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S P E C I A L: Inspecting Iraq

U.N. downplays Iraq's arrest of germ expert; U.S. uncertain

Nassir al-Hindawi
Hindawi  
March 24, 1998
Web posted at: 3:19 p.m. EST (2019 GMT)

In this story:

WASHINGTON (CNN) -- U.S. Defense Secretary William Cohen said Tuesday that Baghdad's arrest of an Iraqi biological weapons expert could make it harder for the government of President Saddam Hussein to prove it had nothing to hide from U.N. inspectors.

But the U.N. Special Commission for disarming Iraq (UNSCOM) played down the arrest of Nassir al-Hindawi, an anthrax specialist seen as the architect of Iraq's germ warfare program.

UNSCOM inspectors are responsible for determining that Iraq has dismantled its weapons of mass destruction.

Former 'key player' now has 'limited value'

United Nations officials acknowledged that Hindawi was a "key player" early in Iraq's biological weapons program but, they added, what he knows is of limited value.

Hindawi was not involved in Iraq's biological weapons program during the key years of 1989 and 1990, according to UNSCOM spokesman Ewen Buchanan.

"We have not sought to see Hindawi in the last year," said Buchanan, when asked about a New York Times report that Hindawi had been arrested as he prepared to flee Iraq with a forged passport.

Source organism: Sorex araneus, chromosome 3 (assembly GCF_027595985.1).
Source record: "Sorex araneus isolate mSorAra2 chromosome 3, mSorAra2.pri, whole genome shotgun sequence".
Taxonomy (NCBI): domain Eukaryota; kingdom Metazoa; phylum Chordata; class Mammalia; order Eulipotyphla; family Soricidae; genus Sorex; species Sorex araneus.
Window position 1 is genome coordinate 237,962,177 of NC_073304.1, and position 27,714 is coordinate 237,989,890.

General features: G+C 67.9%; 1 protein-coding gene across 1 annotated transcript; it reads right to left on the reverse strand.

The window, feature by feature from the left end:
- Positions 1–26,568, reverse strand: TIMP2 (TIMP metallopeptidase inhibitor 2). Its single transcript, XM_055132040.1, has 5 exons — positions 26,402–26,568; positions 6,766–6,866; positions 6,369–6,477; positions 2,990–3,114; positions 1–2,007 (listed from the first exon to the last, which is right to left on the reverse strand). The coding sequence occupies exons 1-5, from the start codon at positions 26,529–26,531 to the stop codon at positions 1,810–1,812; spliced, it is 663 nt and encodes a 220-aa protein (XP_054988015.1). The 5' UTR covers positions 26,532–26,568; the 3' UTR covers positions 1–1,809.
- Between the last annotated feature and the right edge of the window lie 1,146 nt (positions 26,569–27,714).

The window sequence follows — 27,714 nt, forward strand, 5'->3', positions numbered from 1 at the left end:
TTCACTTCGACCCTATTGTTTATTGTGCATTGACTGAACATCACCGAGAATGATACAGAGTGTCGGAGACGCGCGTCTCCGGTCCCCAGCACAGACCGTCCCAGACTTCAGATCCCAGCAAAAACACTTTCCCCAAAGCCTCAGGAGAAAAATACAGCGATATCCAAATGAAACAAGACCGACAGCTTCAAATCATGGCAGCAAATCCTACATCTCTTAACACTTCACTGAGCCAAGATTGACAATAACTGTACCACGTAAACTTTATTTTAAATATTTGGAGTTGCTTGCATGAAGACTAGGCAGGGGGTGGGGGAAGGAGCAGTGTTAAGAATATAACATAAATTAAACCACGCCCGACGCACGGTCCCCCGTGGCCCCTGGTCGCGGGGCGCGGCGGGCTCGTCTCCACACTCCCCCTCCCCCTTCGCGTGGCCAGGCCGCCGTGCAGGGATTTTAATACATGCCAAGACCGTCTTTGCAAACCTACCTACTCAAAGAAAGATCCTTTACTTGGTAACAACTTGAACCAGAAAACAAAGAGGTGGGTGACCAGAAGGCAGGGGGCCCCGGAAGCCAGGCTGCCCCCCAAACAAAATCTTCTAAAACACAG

Buchanan confirmed that Iraqi Oil Minister Amer Mohammad al-Rashid had informed UNSCOM officials in Baghdad "two weeks ago" in a letter that Hindawi had been arrested.

Rashid submitted to UNSCOM "about 200 pages" of documents reportedly held by Hindawi and relating to Iraq's germ warfare program, Buchanan said. "We said thanks very much, but we already had the vast majority," he added.

Would-be defector?

Rashid's letter did not say when Hindawi was arrested or when he might have been planning to defect. Cohen, who spoke to reporters at the Pentagon, declined to say whether the United States had attempted to assist the scientist.

"I can't comment on whether (the arrest of) this particular individual would be an intelligence loss to the United States," Cohen said.

The Times article quoted Iraq's U.N. Ambassador Nizar Hamdoon as saying that Hindawi is in an Iraqi prison after he was found with documents relating to the country's biological weapons program and evidence that he was about to leave Iraq illegally.

Cohen said the Iraqi action may make it even more difficult for Iraq to convince the United Nations of its full compliance with weapons inspections and to win a lifting of sanctions imposed after the Persian Gulf War.

"This may be evidence of an attempt on the part of Saddam Hussein to continue to hide and to prevent the UNSCOM inspectors from receiving information that would help them in their duties," Cohen said, "and if so, that would only complicate the ultimate resolution."

UNSCOM leader Richard Butler, who leaves Baghdad on Thursday, says his talks with Iraqi officials in recent days have reflected a "new spirit" of cooperation following a deal worked out last month that averted a threatened U.S. and British attack on Iraq to force entry to disputed presidential compounds.

Correspondent Jamie McIntyre and Reuters contributed to this report.

 


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